PORT HARCOURT, Nigeria, April 23 (UPI) -- Nigeria is faced with the prospect of a religious civil war after southern militants threatened to unleash a "crusade" against northern Islamists who were behind a recent attack in which 185 people were killed.
The threat came from the Movement for the Emancipation of the Niger Delta, a coalition of armed groups that range from political activists to criminal gangs that's waged an insurgency in the region, the center of Nigeria's oil production, since 2005.
MEND declared it would unleash a campaign of terror against the Islamists led by the group known as Boko Haram -- "Western education is sacrilege" in the Hausa language of the north -- "in defense of Christianity."
Christians have been a major target of Boko Haram and its offshoots and scores of churches have been bombed or burned since the Islamists launched their insurgency in 2009 in the predominantly Muslim north.
As many as 1,700 people, Muslims and Christians, have been killed in the bloodletting triggered by Islamists who increasingly appear to have links with al-Qaida in the Islamic Maghreb, the main jihadist organization in North Africa.
"The bombings of the mosques ... Islamic institutions, large congregations of Islamic events and assassination of clerics that propagate doctrines of hate will form the core mission of this crusade," MEND spokesman Jomo Gbomo said in a statement.
Soon after, at least 185 people were killed in the northeastern fishing community of Baga amid fighting between Islamist extremists and the military. Reports say the Islamists fired rocket-propelled grenades into populated neighborhoods while troops raked the streets with machine gun fire.
The fighting erupted after troops surrounded a mosque where the military believed Boko Haram militants were hiding.
Brig. Gen. Austin Edokpaye, the local military commander, said the militants launched an assault on the army using machine guns and rocket-propelled grenades.
The ferocity of the assault against state forces, combined with the use of relatively heavy weapons not widely seen before, suggested a distinct escalation in the Islamist insurrection.
The West African country's population of 150 million is roughly split evenly between Muslims in the north and Christians in the south.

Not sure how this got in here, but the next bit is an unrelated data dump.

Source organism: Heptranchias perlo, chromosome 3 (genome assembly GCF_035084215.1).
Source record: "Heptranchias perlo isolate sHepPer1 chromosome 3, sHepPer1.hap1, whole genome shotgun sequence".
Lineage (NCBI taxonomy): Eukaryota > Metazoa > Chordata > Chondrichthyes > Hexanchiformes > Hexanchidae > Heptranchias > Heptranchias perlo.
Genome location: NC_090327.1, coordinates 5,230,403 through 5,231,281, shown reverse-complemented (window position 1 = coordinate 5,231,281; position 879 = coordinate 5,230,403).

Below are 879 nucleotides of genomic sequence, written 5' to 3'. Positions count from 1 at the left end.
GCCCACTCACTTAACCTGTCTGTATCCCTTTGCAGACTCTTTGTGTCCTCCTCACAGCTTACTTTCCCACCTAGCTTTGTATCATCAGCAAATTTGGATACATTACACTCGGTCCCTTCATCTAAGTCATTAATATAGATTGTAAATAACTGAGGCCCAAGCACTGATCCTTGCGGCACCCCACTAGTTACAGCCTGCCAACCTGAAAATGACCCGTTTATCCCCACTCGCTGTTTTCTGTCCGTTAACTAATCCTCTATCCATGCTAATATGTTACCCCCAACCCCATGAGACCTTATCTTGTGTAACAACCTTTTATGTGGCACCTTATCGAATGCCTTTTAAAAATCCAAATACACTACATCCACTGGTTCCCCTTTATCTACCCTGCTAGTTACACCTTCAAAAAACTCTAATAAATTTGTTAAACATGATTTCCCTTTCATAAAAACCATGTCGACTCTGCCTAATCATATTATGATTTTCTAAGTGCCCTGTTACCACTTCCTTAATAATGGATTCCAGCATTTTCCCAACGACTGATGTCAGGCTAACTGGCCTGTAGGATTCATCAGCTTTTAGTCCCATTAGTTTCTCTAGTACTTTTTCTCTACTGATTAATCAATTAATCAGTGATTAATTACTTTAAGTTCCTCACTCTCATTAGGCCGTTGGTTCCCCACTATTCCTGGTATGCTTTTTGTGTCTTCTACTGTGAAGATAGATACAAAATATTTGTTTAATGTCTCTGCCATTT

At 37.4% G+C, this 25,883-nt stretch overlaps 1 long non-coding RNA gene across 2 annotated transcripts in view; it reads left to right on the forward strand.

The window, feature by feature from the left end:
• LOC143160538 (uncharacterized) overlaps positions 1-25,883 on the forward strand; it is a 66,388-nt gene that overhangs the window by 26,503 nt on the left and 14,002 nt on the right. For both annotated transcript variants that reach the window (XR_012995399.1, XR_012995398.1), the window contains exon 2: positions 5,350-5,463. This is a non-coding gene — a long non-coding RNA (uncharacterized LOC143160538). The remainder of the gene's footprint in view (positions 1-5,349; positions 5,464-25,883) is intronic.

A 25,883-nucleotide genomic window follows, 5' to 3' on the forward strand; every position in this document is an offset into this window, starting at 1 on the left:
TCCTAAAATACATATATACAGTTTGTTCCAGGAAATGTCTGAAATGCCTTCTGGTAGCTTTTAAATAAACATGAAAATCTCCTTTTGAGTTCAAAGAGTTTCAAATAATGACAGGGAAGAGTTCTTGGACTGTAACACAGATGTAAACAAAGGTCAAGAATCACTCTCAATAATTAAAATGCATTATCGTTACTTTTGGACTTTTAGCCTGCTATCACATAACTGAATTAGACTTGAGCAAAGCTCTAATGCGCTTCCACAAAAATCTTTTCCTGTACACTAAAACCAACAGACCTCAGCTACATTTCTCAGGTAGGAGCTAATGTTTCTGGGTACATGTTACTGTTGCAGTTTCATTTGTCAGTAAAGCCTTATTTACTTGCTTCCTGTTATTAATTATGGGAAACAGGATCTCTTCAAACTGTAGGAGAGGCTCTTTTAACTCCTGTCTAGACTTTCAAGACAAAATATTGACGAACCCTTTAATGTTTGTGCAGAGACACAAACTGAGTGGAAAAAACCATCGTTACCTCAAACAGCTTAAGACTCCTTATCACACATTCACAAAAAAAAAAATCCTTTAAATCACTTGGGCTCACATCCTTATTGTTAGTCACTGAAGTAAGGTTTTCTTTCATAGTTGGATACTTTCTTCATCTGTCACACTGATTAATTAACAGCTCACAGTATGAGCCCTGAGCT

It's far from clear what kind of a threat MEND, or those groups within it which want to take on Boko Haram, actually poses to the Islamists, or whether Boko Haram is being influenced by al-Qaida.
MEND isn't cohesive but a loose coalition of independent groups with their own agenda and warlords, often more concerned with profit than political or religious objectives.
The communique noted that the threatened MEND offensive would be codenamed Operation Barbarossa, an unfortunate choice.
That was the name of Adolf Hitler's invasion of the Soviet Union in 1941, which launched a chain of events that led to the fall of Berlin four years later.
But if the southern Christian militants, of whom there are around 25,000, do mobilize against the northern Islamists, Nigeria faces a potentially dangerous widening of the current conflict at a critical period in the country's history.
It would sharpen religious and tribal divisions between north and south at a time when Nigeria, Africa's most populous nation, is gripped by political crisis, rampant corruption and serious problems in the oil sector, its economic lifeline.
"We're on the cusp of something imaginable happening," lamented Nigerian journalist Tolu Ogunlesi, who witnessed recent attacks on Muslims in southern Nigeria.
"There's a likelihood that we're going to experience some kind of Christian retaliatory killings for what's happening in the north.
"I'm just not confident that it will be MEND that'll do it. Just like Boko Haram, it isn't a single organization."
Many Nigerians remember how the country was ravaged by civil war from July 6, 1967-Jan. 15, 1970.
The so-called Biafra War was triggered when the southeastern provinces, the self-proclaimed Republic of Biafra, tried to secede from the federal state created after Britain, the colonial power, left.
The conflict, in which as many as 3 million people died, mainly from hunger and disease, was the result of economic, ethnic and religious tensions.
"I don't think this threat should be treated lightly," cautioned Ken Henshaw of the Social Action group in the delta.
"Nigeria's so volatile. Things are getting out of control. Here's a group threatening to kill people, it must be taken seriously."